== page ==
Jackson County officials got a bit of good news Thursday. The waters in the Chipola River in Marianna are starting to go down.
Wednesday, the river crested above flood stage, a result of heavy rains last week, but county officials still felt the need to declare a local state of emergency.
Ferrel Taylor has lived along the Chipola River for over 20 years. After the flood in 98, he decided to move his house to higher ground. As he looks at some of his neighbors’ homes, it reminds him of what an inconvenience living near the river can be.
Ferrel says, "I had to travel by boat. When I worked for the Sheriff's Office, I had to park my patrol car up here an get in my boat and go home.
The Chipola River measured at 18.5 Wednesday, which is just below flood level, but recent forecast have prompted county officials to declare a local state of emergency.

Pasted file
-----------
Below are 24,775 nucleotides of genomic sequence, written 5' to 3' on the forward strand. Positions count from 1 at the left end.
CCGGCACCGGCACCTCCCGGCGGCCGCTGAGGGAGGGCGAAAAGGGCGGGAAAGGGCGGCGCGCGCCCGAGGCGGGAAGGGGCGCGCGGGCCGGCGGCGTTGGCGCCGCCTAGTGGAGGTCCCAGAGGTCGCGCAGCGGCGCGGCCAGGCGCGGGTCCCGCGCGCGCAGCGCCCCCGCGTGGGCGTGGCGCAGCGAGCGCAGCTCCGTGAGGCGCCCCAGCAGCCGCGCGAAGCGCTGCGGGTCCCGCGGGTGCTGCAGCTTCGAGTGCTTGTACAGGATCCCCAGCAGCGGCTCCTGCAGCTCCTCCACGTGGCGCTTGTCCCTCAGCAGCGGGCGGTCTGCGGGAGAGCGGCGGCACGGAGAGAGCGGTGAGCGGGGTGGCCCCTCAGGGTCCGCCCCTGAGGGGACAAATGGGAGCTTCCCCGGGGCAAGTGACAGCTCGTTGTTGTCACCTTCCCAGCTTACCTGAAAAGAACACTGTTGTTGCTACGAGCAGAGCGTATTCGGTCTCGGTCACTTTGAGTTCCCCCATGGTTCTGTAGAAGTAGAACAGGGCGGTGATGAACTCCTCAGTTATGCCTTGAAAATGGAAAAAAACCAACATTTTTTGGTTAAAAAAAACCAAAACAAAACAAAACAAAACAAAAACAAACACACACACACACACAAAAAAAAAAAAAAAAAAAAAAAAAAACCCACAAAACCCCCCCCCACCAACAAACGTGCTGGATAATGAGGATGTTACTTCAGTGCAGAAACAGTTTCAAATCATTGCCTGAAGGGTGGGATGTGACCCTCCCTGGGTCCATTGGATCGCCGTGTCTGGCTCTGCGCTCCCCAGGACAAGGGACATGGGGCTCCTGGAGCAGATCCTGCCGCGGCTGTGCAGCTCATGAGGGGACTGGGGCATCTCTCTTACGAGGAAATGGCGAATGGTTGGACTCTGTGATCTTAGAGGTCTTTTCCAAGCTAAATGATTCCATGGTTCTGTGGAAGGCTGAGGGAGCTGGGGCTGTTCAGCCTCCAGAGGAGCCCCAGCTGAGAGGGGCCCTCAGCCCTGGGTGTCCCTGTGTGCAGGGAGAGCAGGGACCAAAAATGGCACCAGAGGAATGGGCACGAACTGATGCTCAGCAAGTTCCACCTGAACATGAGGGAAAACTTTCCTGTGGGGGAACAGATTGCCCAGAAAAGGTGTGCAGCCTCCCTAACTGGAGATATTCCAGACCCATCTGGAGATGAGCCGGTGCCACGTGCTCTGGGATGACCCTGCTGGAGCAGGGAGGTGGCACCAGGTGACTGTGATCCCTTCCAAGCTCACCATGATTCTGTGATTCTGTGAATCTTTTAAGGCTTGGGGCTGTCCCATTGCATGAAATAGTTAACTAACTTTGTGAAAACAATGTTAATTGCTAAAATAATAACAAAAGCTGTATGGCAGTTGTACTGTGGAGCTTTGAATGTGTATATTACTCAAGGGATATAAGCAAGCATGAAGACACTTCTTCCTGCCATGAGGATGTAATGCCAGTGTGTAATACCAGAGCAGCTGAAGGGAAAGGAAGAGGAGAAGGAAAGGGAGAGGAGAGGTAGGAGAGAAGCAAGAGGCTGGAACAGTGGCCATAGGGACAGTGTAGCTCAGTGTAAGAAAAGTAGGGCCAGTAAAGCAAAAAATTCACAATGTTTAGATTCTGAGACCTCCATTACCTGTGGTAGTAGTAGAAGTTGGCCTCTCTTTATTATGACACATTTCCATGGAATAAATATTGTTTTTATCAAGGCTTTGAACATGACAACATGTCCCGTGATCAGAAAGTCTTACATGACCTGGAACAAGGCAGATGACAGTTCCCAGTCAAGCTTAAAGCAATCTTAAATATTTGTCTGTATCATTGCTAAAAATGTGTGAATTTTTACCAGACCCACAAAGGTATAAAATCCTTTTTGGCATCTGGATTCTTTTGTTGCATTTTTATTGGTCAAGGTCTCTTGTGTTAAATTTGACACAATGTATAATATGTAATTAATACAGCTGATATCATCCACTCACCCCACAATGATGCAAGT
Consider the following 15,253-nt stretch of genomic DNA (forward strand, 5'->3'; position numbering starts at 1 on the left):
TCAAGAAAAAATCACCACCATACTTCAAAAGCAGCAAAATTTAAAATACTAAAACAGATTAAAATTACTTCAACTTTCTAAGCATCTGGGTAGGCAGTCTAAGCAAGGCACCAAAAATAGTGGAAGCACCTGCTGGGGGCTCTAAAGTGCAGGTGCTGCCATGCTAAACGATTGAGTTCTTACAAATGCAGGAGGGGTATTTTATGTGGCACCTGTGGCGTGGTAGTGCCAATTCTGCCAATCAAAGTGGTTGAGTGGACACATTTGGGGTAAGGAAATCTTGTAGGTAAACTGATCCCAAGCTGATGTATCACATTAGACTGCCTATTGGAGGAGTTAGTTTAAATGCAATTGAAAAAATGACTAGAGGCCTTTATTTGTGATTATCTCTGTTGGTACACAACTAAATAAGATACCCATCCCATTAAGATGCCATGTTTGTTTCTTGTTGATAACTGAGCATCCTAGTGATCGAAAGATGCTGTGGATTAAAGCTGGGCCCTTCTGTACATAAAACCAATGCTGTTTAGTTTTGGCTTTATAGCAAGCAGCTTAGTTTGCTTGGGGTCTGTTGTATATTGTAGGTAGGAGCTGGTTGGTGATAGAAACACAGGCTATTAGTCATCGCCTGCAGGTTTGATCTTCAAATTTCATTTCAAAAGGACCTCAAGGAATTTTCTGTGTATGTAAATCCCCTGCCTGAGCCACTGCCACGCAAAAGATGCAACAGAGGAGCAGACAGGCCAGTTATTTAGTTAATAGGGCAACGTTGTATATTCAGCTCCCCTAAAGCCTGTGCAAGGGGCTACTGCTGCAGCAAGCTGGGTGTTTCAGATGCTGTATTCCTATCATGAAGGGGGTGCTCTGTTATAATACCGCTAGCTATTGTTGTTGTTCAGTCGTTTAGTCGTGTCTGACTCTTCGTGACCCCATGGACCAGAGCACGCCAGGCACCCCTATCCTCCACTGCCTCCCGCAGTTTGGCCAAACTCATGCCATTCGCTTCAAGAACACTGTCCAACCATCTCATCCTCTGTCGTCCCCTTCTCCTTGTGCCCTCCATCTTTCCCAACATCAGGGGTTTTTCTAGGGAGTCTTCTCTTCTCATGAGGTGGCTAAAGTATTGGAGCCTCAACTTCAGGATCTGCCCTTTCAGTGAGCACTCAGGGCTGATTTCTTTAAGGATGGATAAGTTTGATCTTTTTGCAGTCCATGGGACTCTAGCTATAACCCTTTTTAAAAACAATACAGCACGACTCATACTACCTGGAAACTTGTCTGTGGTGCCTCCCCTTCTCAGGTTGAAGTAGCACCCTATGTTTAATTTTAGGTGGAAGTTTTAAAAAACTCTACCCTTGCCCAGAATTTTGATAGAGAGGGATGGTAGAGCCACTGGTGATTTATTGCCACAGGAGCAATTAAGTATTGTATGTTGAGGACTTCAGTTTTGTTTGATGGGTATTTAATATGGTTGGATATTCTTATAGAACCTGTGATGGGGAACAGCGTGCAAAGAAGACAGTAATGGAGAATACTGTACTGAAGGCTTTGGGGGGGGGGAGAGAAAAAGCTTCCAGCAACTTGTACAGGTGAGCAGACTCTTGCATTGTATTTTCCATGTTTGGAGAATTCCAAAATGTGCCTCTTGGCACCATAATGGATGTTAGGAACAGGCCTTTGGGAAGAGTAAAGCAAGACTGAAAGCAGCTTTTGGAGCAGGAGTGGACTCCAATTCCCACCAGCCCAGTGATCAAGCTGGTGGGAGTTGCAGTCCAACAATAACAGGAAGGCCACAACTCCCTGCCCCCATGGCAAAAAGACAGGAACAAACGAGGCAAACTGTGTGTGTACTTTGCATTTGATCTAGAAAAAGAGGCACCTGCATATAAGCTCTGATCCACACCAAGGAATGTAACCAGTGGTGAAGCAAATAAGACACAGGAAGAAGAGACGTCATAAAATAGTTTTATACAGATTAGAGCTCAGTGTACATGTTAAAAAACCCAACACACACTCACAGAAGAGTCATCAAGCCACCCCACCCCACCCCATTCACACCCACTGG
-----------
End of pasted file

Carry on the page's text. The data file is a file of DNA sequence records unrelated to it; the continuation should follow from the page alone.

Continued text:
Rodney Andreasen, Jackson County EOC Director, says, "What we're afraid of is that we're going to have some additional rains and our river is already swollen. We want to make sure that if we do have this additional rain that we have this local state of emergency in place in case we have to request state resources."
This home may be on stilts, but with its close proximity to the river and forecasted rains, the people that live here maybe wading to their doorstep.
As for Ferrel, as long as the ground is high, he knows there's a better chance of his home staying dry.
"I'm not going back near that river. It's beautiful when it's not raining. When it rains you got to boat travel."
The local state of emergency gives county officials the ability to open a shelter in the event of an evacuation.